October 26, 2020 - 3:40pm -- staubach.9@osu.edu

Who is responsible for getting children outside to learn, play, and engage with the natural world?

Everyone.

From microchips to concrete, all resources are initially derived from the environment. Environmental literacy is a competency that is equally as important as learning to read and count. One does not need to know the specifics of the natural world, but should have an appreciation for the cycles, the elements, and power of the environment.

As an educator it can be challenging to consider how to get students learning outside. There are a variety of obstacles and questions. Are children allowed to learn outside, where will they learn, what will they learn, who is responsible for encouraging this, and what classroom management techniques work?

The answer to all these questions can be found in developing one’s own capacity for and becoming confident in the practice of outdoor education. The only way to get better is to try.

Educators must be confident in; their content knowledge, environmental literacy, classroom management, communication skills and curiosity to develop a high-quality experience for students.  

Why would an educator want to develop this competency and confidence? Because it is good for the students.

  1. Social Development:
    1. Through an outdoor learning research study, “the results showed a significant difference for cooperative teamwork, leadership ability, as well as the ability to cope with changes” (Mohd Taib Harun, 2014) when engaged in outdoor learning. This positive change will provide greater student confidence and cooperation leading to greater achievement.
  2. Emotional Development:
    1. Hands-on outdoor programs appear to have the biggest impact to students' increased intrinsic motivation (Ulrich Dettweiler, 2019)
  3. Physical Development:
    1. According to Dr. Claire McCarthy, MD, Assistant Professor, Harvard Medical School, “We need sun exposure to make vitamin D, a vitamin that plays a crucial role in many body processes, from bone development to our immune system” (Claire McCarthy, 2018).

Educator engagement and enthusiasm is key to getting students learning outdoors, but the weight is not just on the shoulders of an educator. It is also on the shoulders of the families and administrators as partners.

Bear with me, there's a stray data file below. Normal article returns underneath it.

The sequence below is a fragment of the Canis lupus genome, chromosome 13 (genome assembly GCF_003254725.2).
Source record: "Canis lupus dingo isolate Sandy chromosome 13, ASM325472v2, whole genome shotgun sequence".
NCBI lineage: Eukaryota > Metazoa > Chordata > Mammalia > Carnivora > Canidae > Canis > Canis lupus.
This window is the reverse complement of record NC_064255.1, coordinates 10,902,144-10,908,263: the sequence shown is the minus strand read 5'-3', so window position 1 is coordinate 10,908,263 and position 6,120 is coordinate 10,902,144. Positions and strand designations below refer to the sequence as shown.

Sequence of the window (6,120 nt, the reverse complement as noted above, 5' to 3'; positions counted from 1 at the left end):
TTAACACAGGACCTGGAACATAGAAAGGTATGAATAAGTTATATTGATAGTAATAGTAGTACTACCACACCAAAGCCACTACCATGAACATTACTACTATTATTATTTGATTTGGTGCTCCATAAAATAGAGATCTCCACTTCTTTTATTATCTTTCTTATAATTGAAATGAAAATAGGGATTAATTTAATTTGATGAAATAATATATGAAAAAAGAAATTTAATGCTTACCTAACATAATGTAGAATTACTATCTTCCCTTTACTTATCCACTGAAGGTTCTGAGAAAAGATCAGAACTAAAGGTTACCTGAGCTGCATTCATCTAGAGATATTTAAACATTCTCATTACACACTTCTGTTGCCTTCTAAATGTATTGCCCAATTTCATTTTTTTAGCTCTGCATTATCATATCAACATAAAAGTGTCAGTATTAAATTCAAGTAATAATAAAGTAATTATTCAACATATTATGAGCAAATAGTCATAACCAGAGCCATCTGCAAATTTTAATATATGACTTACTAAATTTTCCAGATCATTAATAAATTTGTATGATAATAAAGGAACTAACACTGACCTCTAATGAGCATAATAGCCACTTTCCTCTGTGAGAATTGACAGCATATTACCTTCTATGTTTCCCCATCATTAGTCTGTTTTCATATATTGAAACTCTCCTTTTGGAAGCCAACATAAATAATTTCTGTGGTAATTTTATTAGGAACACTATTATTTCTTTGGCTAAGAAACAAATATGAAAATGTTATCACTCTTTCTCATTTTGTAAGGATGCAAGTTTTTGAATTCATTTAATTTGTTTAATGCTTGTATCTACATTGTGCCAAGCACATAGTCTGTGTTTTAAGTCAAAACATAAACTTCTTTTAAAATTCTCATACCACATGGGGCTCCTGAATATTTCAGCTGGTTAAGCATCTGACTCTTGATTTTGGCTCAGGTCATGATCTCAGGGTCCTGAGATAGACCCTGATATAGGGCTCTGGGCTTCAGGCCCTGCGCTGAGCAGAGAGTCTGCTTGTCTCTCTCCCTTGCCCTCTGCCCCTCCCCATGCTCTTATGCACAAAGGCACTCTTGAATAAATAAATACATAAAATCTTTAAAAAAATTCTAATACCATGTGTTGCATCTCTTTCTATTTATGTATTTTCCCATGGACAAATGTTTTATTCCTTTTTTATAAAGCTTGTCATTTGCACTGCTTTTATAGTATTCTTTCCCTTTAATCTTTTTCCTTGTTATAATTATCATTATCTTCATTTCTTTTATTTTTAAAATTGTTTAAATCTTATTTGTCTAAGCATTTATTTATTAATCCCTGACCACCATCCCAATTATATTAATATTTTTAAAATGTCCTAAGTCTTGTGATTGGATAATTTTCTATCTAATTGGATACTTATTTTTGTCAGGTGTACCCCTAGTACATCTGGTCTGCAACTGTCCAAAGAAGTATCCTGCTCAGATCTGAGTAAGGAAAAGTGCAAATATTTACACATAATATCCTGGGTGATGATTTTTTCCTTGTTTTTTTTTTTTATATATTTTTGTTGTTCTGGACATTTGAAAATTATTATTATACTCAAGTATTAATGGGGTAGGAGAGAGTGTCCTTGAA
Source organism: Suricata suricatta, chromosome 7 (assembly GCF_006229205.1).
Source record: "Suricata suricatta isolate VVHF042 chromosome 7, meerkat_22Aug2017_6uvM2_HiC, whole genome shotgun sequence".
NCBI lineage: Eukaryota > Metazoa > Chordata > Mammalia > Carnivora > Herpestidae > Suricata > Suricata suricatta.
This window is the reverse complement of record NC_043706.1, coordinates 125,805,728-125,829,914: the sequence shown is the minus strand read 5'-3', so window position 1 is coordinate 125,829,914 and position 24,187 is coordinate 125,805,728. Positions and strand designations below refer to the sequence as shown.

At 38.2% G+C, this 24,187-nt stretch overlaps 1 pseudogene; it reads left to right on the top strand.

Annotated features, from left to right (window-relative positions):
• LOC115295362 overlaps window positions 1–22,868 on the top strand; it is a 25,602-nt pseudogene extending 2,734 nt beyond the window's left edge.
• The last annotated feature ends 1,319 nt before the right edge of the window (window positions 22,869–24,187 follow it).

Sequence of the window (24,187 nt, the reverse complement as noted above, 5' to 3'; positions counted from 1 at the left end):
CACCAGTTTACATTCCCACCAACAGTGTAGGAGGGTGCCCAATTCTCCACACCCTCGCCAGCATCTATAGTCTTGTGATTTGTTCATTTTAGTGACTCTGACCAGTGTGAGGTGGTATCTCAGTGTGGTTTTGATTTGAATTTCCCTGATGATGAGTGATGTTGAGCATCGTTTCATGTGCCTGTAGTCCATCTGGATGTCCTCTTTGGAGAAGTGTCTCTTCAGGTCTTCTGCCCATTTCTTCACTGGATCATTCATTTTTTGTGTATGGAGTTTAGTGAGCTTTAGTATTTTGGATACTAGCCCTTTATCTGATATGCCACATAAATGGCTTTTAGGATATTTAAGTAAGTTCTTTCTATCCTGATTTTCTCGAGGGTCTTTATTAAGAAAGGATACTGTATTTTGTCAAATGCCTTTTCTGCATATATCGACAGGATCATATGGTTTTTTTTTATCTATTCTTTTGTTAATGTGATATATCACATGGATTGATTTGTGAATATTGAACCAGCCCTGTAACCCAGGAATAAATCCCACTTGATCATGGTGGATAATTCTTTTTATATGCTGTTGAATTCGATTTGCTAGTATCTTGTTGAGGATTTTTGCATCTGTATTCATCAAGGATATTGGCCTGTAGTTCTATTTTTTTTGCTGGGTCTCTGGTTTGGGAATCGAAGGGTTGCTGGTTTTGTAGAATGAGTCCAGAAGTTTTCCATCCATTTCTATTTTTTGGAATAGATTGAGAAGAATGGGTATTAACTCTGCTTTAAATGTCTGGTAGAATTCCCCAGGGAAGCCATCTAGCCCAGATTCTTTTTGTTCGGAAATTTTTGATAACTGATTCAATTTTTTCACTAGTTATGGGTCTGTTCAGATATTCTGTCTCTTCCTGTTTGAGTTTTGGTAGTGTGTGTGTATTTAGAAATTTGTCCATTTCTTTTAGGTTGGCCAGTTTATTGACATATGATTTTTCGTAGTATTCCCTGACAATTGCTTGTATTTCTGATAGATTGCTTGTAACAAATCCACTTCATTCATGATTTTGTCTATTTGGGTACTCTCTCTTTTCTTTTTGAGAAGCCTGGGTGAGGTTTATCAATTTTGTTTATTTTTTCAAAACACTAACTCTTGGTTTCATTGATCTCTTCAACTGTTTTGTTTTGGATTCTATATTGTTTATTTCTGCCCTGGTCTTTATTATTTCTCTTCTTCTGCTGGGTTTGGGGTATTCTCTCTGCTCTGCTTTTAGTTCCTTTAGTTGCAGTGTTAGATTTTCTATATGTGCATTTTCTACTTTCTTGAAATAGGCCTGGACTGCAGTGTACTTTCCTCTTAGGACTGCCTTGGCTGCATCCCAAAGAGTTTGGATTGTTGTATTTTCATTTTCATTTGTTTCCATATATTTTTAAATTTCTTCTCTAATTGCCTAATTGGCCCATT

Physically students will need the appropriate gear for the weather. In the warmer months that means breathable clothing, comfortable shoes, potentially a hat and sunglasses. As the weather cools students need waterproof gear, heavier soled shoes, warmer coats and eventually a hat and gloves. All of this can be a challenge for each student. The responsibility of ensuring that youth have adequate gear is a shared responsibility between the educator, the family, and the children.

As an educator it is important to keep in mind that outdoor seating, natural barriers, and hand sanitizer are all important parts of developing an outdoor classroom space. The responsibility of creating an adequate outdoor classroom is a combined responsibility between the educators and the administrators.

To make outdoor learning easier several local organizations, state agencies and national programs have developed tools to aid those hoping to learn outdoors. The national extension system, local parks, and nature centers all have staff ready to help engage youth in learning outdoors and have seasoned professionals ready to share their knowledge with educators.

Connecting to educational resources like 4-H Project Books, Project Green Tree, EPA and USDA resources will help jumpstart and enhance traditional classroom lesson plans. Additionally, educators can focus their attention on learning about outdoor safety, stress management, and take some virtual fieldtrips to learn more about how to teach outdoors.

The most important part of teaching youth outdoors is to be confident, be prepared, and have fun. Learning should not be a burden, it is a right, it is joy, and it is a cycle. How students learn is often how they will teach. Be an educator who inspires students to grow!

 

Works Cited

Claire McCarthy, M. (2018, May 22). 6 reasons children need to play outside. Retrieved from Harvard Health Publishing: https://www.health.harvard.edu/blog/6-reasons-children-need-to-play-outs...

Mohd Taib Harun, N. S. (2014). Promoting Social Skills through Outdoor Education and Assessing Its’ Effects. Asian Social Science. doi:10.5539/ass.v10n5p71

Ulrich Dettweiler, G. L. (2019). A Bayesian Mixed-Methods Analysis of Basic Psychological Needs Satisfaction through Outdoor Learning and Its Influence on Motivational Behavior in Science Class. Frontiers in Psychology: Educational Psychology. doi:https://doi.org/10.3389/fpsyg.2017.02235